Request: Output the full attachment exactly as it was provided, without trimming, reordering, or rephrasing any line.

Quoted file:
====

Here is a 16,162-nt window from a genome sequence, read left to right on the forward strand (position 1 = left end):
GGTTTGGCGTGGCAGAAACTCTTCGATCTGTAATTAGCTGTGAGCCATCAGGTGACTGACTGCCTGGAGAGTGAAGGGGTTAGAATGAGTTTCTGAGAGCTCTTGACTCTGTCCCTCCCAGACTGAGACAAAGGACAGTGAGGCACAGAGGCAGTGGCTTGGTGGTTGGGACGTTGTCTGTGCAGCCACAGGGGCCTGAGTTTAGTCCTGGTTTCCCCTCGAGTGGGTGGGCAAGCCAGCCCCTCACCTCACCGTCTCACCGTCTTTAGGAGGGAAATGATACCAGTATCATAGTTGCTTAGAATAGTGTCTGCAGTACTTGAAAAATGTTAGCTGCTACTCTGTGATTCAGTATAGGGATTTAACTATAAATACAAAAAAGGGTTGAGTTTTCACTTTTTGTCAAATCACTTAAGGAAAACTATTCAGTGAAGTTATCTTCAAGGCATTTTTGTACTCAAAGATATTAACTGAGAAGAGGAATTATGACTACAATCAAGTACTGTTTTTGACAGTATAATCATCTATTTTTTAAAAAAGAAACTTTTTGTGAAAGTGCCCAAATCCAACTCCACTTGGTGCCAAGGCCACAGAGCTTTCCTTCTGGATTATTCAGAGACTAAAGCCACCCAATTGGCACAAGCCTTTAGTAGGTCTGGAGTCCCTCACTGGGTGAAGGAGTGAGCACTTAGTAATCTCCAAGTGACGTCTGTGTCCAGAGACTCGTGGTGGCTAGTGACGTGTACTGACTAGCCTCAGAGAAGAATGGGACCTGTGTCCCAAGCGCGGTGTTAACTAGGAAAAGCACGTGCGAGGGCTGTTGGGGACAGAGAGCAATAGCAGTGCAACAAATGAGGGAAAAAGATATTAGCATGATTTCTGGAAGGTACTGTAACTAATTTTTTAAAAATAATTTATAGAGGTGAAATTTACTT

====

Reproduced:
Here is a 16,162-nt window from a genome sequence, read left to right on the forward strand (position 1 = left end):
GGTTTGGCGTGGCAGAAACTCTTCGATCTGTAATTAGCTGTGAGCCATCAGGTGACTGACTGCCTGGAGAGTGAAGGGGTTAGAATGAGTTTCTGAGAGCTCTTGACTCTGTCCCTCCCAGACTGAGACAAAGGACAGTGAGGCACAGAGGCAGTGGCTTGGTGGTTGGGACGTTGTCTGTGCAGCCACAGGGGCCTGAGTTTAGTCCTGGTTTCCCCTCGAGTGGGTGGGCAAGCCAGCCCCTCACCTCACCGTCTCACCGTCTTTAGGAGGGAAATGATACCAGTATCATAGTTGCTTAGAATAGTGTCTGCAGTACTTGAAAAATGTTAGCTGCTACTCTGTGATTCAGTATAGGGATTTAACTATAAATACAAAAAAGGGTTGAGTTTTCACTTTTTGTCAAATCACTTAAGGAAAACTATTCAGTGAAGTTATCTTCAAGGCATTTTTGTACTCAAAGATATTAACTGAGAAGAGGAATTATGACTACAATCAAGTACTGTTTTTGACAGTATAATCATCTATTTTTTAAAAAAGAAACTTTTTGTGAAAGTGCCCAAATCCAACTCCACTTGGTGCCAAGGCCACAGAGCTTTCCTTCTGGATTATTCAGAGACTAAAGCCACCCAATTGGCACAAGCCTTTAGTAGGTCTGGAGTCCCTCACTGGGTGAAGGAGTGAGCACTTAGTAATCTCCAAGTGACGTCTGTGTCCAGAGACTCGTGGTGGCTAGTGACGTGTACTGACTAGCCTCAGAGAAGAATGGGACCTGTGTCCCAAGCGCGGTGTTAACTAGGAAAAGCACGTGCGAGGGCTGTTGGGGACAGAGAGCAATAGCAGTGCAACAAATGAGGGAAAAAGATATTAGCATGATTTCTGGAAGGTACTGTAACTAATTTTTTAAAAATAATTTATAGAGGTGAAATTTACTT